Restrictions on multijurisdictional practice unnecessarily restrict consumers' options based on an outdated notion that being admitted to the bar in a state has a high correlation with knowledge of that state's law. In a national economy where much of the law is identical from state to state—and where lawyers' skill is as much in finding the law as in knowing it off the top of their heads—it's irrational to prevent a Tennessee lawyer from handling a legal matter in New Jersey, particularly if the Tennessee lawyer is an expert in the particular area of law at issue. Canada has taken a much more progressive approach to multijurisdictional practice by adopting a National Mobility Compact, which allows a lawyer admitted to practice in one province to practice fairly easily in another province.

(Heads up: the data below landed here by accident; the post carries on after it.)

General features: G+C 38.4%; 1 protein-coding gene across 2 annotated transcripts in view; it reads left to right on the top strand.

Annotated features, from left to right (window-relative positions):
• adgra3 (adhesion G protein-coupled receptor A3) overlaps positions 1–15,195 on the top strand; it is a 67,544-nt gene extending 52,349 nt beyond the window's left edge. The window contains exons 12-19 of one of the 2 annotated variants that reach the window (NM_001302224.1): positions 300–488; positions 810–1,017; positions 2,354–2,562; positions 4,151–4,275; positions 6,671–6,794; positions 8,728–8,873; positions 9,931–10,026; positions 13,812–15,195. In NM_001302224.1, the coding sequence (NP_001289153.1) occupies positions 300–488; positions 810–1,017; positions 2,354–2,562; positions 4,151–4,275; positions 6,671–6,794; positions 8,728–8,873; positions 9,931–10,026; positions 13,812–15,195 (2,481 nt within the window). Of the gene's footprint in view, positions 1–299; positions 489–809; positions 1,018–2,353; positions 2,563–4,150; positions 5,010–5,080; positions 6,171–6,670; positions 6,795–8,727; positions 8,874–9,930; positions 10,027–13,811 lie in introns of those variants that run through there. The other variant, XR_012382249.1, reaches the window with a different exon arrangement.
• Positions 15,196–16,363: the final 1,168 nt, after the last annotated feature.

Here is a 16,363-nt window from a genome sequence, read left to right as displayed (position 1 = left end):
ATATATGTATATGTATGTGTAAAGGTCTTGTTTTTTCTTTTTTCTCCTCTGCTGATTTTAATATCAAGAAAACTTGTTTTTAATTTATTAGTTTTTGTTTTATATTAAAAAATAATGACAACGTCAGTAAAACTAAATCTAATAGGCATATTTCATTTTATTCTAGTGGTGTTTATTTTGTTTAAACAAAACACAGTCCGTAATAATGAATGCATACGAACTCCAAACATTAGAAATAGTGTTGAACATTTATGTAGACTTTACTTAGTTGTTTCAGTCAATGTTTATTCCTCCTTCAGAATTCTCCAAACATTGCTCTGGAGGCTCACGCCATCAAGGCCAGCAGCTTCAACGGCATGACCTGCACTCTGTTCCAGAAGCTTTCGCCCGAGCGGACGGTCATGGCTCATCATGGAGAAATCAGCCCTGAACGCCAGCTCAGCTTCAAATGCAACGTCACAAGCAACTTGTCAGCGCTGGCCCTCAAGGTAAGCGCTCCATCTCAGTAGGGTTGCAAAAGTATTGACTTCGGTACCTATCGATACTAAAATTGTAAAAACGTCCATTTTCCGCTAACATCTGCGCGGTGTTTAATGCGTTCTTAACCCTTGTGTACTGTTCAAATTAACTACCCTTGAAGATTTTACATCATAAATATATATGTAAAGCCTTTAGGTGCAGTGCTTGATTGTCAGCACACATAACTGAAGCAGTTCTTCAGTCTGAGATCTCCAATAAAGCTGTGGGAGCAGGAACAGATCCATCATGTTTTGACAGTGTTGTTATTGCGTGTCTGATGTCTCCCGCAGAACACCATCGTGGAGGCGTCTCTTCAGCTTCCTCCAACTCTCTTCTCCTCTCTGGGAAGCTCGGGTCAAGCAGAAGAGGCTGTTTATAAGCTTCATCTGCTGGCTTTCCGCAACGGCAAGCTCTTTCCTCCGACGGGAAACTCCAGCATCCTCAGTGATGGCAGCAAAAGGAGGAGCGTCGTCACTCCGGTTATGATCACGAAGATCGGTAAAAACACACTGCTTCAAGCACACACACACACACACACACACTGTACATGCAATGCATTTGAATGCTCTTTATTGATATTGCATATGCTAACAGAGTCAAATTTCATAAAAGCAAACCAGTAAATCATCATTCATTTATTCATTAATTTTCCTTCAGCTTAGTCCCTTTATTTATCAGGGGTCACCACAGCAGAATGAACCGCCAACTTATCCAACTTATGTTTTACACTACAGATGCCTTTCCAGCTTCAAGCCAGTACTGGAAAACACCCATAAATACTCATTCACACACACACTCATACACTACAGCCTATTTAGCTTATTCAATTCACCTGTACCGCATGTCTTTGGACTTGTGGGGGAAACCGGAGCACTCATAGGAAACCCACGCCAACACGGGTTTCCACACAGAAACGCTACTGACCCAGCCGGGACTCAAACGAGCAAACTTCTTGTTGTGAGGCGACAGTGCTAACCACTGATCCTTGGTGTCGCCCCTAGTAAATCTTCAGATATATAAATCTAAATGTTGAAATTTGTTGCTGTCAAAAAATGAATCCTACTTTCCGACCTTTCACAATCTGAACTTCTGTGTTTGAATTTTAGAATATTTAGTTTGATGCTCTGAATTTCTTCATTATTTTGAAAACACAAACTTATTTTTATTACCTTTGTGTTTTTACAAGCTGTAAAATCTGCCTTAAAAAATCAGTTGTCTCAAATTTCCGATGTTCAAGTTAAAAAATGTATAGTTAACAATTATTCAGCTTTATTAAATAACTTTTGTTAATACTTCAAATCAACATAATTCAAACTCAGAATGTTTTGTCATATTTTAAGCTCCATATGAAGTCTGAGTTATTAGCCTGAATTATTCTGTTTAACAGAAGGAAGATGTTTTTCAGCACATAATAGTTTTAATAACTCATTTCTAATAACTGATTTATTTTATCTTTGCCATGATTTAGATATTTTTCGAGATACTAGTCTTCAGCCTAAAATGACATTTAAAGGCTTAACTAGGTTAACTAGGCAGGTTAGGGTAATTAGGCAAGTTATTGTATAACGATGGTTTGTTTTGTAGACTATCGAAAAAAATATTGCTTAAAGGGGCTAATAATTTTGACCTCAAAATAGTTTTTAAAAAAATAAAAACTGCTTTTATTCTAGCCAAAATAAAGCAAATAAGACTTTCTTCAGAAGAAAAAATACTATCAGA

One area that most states do fairly well in is in allowing limited scope, or "unbundled" legal services. For example, in most states, a person can prepare their own documents for a court appearance while hiring a lawyer just to represent them in court. Our report card analyzed whether states provided enough assurance to lawyers that they could offer these unbundled services without getting dragged into representing the client on a wider basis. Fear of getting dragged beyond the agreed-upon scope of representation is one of the reasons lawyers don't offer unbundled services more frequently.
Because of the great weight given to whether states allow non-lawyer ownership of law firms, almost every jurisdiction received a grade of D. (The lone exception was the District of Columbia, which allows non-lawyer ownership under extremely limited circumstances, and which received a C.) If England and Australia were states, they would have received grades of A due to their more progressive approach to non-lawyer ownership.
Barriers to Affordable Non-Lawyer Help
The second area the report card graded was Barriers to Affordable Non-Lawyer Help. In other words, does the state allow consumers to use service providers other than lawyers to help them with matters that may be considered legal in nature?